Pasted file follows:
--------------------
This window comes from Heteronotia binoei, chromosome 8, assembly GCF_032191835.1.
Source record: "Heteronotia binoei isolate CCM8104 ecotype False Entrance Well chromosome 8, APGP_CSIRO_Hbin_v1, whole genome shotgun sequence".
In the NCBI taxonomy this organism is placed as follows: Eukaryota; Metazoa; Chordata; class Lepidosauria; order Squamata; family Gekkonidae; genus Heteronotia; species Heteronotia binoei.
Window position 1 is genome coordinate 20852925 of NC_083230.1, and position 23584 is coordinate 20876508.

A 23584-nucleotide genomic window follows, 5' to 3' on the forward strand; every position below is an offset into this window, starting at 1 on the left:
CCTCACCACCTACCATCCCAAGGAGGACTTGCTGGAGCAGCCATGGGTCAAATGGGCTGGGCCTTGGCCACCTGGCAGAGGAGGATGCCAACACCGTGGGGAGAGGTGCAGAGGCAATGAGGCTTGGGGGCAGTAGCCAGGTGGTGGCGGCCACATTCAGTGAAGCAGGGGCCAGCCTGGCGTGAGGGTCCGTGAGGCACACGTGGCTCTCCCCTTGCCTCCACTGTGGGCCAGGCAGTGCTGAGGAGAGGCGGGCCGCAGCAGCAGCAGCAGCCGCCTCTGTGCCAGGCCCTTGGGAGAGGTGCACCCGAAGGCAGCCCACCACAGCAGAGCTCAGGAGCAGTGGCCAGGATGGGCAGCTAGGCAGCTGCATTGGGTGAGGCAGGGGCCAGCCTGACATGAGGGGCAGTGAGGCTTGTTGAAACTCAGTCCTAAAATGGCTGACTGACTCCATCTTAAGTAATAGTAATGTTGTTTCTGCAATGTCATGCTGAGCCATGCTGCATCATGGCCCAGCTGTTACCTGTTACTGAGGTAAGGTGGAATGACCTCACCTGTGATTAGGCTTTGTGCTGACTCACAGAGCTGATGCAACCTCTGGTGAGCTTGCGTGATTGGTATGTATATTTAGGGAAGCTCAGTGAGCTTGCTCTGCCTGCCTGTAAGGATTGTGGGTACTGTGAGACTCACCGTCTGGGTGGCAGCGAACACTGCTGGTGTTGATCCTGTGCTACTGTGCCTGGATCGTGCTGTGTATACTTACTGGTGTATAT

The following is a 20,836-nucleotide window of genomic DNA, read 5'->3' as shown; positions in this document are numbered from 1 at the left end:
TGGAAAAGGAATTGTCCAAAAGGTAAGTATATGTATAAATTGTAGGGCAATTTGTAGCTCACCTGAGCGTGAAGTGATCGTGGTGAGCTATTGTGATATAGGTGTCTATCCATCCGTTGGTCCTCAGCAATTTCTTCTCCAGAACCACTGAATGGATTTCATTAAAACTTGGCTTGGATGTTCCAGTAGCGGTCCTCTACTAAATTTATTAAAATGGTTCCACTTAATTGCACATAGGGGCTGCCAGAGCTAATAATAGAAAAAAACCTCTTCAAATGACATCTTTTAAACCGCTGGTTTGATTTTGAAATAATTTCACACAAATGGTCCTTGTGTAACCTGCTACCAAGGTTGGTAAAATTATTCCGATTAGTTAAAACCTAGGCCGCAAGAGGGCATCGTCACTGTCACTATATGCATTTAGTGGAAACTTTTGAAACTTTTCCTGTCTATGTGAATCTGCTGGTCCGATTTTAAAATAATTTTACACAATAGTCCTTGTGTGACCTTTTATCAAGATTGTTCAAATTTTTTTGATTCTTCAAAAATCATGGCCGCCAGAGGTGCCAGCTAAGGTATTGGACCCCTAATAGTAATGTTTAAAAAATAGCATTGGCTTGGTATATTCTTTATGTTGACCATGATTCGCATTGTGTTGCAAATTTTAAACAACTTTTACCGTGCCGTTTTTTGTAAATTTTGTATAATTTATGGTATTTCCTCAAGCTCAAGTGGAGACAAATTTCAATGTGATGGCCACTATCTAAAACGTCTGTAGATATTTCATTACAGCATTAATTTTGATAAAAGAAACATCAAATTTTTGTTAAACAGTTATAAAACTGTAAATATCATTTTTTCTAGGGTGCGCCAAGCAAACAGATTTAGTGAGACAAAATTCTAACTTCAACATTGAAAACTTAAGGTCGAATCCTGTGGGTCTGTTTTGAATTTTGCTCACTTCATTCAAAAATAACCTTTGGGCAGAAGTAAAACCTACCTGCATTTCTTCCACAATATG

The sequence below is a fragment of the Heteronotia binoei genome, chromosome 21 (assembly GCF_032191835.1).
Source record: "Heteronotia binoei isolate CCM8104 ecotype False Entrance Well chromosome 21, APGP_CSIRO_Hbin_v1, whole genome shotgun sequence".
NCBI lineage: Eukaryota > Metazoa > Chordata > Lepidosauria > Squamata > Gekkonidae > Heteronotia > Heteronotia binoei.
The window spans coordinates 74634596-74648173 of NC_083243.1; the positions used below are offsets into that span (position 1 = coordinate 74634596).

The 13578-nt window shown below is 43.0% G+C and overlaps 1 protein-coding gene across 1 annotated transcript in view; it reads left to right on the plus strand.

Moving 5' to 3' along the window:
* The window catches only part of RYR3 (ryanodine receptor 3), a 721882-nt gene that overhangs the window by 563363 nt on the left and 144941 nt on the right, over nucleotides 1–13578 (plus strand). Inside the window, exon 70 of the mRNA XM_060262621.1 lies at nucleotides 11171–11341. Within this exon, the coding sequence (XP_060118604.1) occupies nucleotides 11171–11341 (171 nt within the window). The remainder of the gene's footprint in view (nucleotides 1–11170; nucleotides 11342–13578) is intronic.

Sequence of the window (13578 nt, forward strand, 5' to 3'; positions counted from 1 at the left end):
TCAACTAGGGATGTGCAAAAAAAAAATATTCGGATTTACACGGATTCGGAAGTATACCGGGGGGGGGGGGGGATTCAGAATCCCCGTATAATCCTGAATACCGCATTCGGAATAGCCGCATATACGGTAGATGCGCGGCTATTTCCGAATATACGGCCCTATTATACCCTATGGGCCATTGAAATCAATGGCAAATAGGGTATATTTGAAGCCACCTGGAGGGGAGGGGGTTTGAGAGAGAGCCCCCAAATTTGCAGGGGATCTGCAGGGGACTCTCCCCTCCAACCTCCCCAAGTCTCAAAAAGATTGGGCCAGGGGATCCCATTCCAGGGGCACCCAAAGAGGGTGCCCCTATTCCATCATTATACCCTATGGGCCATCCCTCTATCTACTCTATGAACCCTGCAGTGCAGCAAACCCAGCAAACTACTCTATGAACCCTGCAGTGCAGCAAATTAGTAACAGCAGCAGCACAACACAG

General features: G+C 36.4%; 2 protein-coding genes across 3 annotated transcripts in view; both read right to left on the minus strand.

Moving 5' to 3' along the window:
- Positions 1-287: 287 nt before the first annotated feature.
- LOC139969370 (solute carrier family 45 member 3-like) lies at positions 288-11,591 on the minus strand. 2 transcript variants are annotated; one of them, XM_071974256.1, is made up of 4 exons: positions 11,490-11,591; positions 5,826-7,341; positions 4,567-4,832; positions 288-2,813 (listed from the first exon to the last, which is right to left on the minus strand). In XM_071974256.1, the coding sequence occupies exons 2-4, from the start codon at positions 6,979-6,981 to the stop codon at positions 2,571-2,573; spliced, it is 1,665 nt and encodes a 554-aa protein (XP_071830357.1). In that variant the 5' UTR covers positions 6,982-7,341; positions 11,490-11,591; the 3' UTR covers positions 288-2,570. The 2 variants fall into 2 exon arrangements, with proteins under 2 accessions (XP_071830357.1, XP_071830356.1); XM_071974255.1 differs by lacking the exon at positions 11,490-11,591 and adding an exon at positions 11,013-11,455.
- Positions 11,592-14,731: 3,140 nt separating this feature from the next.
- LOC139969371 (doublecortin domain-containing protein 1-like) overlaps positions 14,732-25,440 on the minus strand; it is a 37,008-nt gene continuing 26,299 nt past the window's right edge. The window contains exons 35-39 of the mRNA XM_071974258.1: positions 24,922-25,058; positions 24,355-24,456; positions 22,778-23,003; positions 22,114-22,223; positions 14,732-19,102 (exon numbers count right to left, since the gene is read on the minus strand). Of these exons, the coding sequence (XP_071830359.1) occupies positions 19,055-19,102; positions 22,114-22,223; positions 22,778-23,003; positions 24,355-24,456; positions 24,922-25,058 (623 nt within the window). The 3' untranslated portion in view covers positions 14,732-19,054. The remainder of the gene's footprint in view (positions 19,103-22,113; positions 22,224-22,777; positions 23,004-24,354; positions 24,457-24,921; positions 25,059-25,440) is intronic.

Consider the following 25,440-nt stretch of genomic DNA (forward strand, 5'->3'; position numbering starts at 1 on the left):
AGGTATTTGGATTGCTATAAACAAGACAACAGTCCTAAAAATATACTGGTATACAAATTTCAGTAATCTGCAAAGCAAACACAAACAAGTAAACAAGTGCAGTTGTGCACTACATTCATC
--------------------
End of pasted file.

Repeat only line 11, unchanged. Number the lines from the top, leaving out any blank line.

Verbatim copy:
NCBI lineage: Eukaryota > Metazoa > Chordata > Lepidosauria > Squamata > Gekkonidae > Heteronotia > Heteronotia binoei.